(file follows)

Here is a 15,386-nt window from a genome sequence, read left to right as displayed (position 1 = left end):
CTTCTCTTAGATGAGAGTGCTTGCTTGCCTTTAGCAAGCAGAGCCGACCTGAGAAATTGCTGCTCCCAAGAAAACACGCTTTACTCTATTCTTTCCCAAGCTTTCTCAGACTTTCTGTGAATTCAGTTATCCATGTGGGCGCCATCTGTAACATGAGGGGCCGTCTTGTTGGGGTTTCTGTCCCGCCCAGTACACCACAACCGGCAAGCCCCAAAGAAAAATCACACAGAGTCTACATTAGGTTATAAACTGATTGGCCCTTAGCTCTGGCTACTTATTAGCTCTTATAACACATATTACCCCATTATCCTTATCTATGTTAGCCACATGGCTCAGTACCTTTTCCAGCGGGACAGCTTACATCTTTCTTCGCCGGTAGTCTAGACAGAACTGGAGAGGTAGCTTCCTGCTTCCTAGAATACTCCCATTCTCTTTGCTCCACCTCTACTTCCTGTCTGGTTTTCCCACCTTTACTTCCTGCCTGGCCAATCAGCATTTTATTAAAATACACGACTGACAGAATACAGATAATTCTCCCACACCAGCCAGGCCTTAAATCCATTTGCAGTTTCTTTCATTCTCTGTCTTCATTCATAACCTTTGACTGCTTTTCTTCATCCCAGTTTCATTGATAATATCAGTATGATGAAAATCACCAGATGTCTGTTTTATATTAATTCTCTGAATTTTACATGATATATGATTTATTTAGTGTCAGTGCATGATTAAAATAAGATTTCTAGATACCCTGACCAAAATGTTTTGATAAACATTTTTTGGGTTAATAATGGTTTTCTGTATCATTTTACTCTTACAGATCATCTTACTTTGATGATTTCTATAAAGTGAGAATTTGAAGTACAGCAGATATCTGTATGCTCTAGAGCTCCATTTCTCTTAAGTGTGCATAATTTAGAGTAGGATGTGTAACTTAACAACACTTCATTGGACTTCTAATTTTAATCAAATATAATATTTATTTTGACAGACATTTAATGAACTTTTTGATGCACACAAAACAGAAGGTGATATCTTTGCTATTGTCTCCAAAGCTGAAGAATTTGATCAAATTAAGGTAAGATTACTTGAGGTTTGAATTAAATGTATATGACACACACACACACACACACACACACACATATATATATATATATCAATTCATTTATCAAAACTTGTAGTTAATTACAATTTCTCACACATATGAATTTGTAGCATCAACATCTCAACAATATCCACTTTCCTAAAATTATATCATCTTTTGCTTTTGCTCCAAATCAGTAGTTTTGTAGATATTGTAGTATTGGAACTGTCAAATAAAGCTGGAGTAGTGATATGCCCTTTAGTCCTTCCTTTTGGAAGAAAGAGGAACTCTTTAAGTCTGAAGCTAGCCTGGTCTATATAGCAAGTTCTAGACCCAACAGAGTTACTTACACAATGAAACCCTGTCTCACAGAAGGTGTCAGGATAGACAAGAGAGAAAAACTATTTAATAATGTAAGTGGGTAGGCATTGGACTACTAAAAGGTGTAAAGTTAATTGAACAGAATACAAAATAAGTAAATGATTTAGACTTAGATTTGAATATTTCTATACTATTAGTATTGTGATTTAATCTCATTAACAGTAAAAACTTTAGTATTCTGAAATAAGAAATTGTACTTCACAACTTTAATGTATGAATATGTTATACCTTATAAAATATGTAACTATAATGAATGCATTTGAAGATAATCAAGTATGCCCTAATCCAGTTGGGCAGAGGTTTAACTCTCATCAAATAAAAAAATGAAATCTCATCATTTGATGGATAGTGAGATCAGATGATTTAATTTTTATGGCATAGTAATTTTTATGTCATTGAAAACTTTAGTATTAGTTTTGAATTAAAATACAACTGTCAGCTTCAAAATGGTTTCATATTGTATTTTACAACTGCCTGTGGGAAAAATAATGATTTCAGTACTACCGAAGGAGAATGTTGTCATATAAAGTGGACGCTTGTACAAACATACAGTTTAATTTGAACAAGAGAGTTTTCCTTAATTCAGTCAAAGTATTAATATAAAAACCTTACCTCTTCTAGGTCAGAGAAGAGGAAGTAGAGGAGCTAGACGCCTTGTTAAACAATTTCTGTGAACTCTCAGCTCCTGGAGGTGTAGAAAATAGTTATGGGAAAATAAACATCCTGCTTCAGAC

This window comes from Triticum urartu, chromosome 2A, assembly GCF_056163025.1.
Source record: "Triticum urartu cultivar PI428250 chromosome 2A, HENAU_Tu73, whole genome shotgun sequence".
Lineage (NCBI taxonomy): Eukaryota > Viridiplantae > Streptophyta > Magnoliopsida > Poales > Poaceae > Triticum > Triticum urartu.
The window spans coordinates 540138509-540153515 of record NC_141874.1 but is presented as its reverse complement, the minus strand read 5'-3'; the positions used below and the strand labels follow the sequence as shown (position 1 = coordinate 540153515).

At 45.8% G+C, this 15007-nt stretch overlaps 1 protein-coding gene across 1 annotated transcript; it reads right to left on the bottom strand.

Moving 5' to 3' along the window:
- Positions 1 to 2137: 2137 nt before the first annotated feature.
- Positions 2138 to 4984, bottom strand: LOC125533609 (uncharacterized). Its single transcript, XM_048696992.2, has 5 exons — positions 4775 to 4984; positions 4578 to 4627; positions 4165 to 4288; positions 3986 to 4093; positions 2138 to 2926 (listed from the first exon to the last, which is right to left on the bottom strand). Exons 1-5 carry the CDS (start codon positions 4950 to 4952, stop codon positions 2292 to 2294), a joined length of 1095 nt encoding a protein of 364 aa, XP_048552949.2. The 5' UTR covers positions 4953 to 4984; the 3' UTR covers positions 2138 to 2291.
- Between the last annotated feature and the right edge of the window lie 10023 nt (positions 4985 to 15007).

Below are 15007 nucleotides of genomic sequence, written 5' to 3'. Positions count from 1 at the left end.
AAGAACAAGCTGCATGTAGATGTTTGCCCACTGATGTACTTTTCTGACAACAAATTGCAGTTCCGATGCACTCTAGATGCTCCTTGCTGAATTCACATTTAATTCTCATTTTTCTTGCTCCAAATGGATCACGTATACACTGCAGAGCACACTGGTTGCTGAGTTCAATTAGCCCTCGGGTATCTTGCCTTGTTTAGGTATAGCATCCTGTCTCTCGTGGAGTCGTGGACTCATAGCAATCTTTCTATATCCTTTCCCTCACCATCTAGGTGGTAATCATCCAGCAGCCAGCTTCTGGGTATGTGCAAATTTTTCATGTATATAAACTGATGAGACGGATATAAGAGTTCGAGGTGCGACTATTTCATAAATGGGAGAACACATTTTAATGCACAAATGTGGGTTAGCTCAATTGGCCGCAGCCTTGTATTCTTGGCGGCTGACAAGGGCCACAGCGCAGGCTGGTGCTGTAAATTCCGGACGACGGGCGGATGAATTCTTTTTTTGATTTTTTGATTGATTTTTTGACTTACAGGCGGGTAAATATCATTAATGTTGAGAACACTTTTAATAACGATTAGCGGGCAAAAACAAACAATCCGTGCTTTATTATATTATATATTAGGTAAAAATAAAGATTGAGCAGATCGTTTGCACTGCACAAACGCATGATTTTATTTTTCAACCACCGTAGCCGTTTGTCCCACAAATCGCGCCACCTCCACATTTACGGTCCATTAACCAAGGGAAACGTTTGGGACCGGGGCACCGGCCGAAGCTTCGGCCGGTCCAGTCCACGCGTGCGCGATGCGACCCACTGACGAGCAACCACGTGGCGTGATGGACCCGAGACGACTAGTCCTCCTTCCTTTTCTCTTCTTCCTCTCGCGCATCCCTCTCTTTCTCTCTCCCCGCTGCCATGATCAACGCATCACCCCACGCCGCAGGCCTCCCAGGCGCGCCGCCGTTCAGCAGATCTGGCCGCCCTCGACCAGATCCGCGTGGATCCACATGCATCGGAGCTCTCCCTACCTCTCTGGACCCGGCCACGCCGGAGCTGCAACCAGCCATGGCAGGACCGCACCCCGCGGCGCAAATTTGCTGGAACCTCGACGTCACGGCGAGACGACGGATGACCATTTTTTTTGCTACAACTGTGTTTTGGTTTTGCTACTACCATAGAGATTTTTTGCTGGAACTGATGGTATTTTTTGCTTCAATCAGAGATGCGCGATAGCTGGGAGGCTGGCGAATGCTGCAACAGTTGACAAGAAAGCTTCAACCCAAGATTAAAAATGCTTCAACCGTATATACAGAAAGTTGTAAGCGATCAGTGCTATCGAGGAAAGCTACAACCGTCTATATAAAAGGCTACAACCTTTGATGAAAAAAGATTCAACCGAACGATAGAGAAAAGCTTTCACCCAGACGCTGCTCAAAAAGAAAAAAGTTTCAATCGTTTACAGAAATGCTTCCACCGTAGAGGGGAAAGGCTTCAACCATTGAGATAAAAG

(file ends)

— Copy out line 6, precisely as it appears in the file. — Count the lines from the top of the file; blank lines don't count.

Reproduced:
The window spans coordinates 540138509-540153515 of record NC_141874.1 but is presented as its reverse complement, the minus strand read 5'-3'; the positions used below and the strand labels follow the sequence as shown (position 1 = coordinate 540153515).